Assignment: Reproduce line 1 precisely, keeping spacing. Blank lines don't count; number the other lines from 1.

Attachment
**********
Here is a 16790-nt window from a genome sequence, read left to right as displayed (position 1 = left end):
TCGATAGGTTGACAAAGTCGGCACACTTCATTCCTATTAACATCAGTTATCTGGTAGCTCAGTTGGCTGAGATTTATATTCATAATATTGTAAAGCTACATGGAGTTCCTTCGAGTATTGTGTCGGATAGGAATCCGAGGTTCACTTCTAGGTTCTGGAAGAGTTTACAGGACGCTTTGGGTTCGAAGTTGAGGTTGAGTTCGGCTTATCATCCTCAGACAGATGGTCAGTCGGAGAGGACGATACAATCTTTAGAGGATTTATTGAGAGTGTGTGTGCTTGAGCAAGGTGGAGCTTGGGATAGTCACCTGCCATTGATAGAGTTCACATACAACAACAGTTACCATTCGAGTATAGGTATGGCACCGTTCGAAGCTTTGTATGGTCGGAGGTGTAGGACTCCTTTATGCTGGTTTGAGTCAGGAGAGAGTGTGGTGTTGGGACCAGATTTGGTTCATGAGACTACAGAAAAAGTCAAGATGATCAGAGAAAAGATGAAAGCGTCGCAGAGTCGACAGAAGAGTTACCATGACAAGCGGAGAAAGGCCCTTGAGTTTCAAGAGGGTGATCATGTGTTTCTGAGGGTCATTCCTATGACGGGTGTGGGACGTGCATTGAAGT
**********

Here is a 16790-nt window from a genome sequence, read left to right as displayed (position 1 = left end):